In the sunbelt states, DOJ hearings would sort out claims and treaties of Native indigenous nations, Mexican-American people’s Chicano nation, and others who have historical claims. However, all would join to ensure that nuclear waste dump sites in Arizona and New Mexico are cleaned and closed first.

Restructuring healthcare

There are 6,000 medical centers in the US. 3,000 are private non-profits like Cedars Sinai in L.A., which are supposed to provide “charity care” in lieu of not paying taxes. 1,200 are public, including the Veterans Administration, a federal healthcare system. The remaining 600 are non-federal private psychiatric and 1,200 private for profit facilities.

It’s important to note that every hospital in the US, (non-VA) receives 33%- 40% of income from Medicare-Medicaid and other reimbursement programs. The US has an expansive infrastructure when private, public and non-profit facilities are all considered together. Currently it is a mess of disconnected networks with no central plan, competing against each other for “customers”, AKA patients.

The VA system, state and county medical centers and rural district hospitals would consolidate into a network where the staff, buildings, equipment and land will all come under the new health system. The idea of the democratic “community hospital” will be restored to private non-profits. Patients, community, medical staff and workers will replace bankers, insurance and drug execs who now dominate these one-time community boards.

The new federal government can assume all debt for past expansions but require medical centers to use their investments towards addressing the healthcare priorities for their communities. The boards of the remaining 30%, which are private hospitals, would also be democratized and join the national health system. Hearings will determine the compensation for shareholders.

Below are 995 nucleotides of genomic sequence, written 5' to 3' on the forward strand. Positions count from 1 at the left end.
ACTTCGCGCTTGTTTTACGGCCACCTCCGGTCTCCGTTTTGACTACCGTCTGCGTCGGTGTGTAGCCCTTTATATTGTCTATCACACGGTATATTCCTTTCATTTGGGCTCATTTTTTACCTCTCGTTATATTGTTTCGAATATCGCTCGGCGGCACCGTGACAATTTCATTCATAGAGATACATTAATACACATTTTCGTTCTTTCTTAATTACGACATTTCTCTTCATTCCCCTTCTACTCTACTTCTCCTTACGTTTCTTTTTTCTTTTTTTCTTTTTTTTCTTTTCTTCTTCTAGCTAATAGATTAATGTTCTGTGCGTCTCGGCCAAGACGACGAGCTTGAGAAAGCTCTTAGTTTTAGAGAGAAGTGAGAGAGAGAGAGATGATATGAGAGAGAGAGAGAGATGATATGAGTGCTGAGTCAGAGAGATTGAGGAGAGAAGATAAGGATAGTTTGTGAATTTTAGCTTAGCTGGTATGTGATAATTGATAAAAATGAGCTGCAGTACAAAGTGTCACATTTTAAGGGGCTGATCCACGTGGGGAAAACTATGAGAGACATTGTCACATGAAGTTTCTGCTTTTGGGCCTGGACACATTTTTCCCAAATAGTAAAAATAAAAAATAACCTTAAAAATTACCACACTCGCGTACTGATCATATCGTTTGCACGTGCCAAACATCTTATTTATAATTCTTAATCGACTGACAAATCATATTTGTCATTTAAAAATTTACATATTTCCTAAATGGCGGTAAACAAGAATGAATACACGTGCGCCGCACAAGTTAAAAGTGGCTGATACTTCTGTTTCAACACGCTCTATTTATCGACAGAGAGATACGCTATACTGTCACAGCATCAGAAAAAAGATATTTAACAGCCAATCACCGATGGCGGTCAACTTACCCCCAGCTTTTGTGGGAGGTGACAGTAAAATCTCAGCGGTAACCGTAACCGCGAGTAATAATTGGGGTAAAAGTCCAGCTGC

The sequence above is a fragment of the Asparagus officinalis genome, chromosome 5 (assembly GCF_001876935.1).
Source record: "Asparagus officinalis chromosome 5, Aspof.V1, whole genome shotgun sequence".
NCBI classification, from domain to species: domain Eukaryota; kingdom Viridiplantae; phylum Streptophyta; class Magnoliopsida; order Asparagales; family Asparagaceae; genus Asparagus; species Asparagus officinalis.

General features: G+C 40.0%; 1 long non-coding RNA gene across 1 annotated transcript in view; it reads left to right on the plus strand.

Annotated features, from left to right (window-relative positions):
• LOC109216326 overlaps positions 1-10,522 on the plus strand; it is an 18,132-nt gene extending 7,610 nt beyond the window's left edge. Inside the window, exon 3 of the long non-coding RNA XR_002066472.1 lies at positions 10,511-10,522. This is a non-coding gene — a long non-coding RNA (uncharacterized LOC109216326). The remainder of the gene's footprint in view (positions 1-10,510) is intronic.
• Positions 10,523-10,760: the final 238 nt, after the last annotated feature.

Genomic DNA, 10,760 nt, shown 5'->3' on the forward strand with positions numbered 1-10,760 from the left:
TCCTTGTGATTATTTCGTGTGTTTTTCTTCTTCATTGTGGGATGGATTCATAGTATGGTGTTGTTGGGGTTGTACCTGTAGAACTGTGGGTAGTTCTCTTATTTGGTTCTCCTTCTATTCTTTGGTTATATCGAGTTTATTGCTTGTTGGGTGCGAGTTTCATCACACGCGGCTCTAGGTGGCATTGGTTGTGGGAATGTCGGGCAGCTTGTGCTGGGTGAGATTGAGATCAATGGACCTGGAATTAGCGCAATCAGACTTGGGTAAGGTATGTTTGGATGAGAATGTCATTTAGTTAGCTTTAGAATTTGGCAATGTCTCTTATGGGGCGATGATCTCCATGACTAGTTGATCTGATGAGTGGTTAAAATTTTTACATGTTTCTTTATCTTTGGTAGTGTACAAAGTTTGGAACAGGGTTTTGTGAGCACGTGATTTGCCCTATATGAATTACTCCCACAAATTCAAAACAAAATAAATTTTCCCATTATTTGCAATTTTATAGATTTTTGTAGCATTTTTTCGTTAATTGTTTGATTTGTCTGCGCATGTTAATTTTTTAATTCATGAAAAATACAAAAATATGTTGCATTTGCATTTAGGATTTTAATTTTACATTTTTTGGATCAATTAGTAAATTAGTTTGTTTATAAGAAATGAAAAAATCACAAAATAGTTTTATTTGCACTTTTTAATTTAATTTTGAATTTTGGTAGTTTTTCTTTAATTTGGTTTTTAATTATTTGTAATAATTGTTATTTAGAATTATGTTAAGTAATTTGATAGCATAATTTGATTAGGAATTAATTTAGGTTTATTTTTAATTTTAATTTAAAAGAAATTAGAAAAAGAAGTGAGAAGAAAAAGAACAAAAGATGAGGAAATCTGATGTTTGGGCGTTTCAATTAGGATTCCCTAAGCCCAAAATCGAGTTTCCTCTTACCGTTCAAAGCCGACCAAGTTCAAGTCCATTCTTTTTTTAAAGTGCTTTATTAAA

The backbone of the system would be national network of decentralized, neighborhood clinics that focus on prevention, early intervention and easy access to primary care family doctors. They would also provide training on political advocacy and basic care to as many as possible, transforming community members into neighborhood-medics.

A few healthcare executive orders that cannot wait for things to develop.

  • Sickle Cell Anemia- 100,000 patients with 2.5 million Americans who have the trait. Mostly African American and Latinx. Cystic Fibrosis receives 11 times more funding with just 30,000 affected, mostly white. Increase ASAP.

  • HIV Prevention- $900 million. Shameful, the cost of a half dozen F-35 jets.

  • Daraprim- for AIDs and cancer will no longer cost $1,500 per day. Solvadi for hepatitis-C will not cost $1,000 per tablet. Those who need it are people with HIV. About 4 million in the US. Big Pharma will be required to get on the same page as the national plan.

  • Immediately refund the Marshall Islanders reparations program and clean-up Runit Dome nuclear mega-dump before an environmental and health debacle poisons the South Pacific.

Many more immediate executive orders can save lives each day. The DOJ will enforce these orders. Local health inspectors on patrol will issue citations to hospitals, pharmacies or nursing homes for quality care violations or improper pricing.

Major urban medical centers and clinics in poor rural communities

The major cities of both coasts and Midwest along with the Texas Medical Center complex comprise the large university affiliated medical centers which attract the most talented doctors, nurses, advanced research and funding.

Some doctors have revealed that everything they learned in medical school about sickle-cell anemia took 20 minutes, maybe. Curricula and research would expand to incorporate healthcare sciences from US indigenous people and countries of the global south. Outreach might involve the Mayo Clinic, in Rochester, MN visiting Standing Rock Clinic near Lincoln, ND, 512 miles northwest, home of the Lakota Sioux. The Mayo Clinic would incentivize talented healthcare staff to improve the health of the area with state-of-the-art technologies with the approval of local authorities.

Medical students would be less seduced by the fame and fortune of being a specialist nor chained to jobs they dislike due to med-school debt peonage. Incentives like “serving the most with the highest quality,” would be rewarded.

PANA members support workers at Kaiser Sunset in LA. Photo courtesy of David Monkawa.

Redefining Health and Mental Health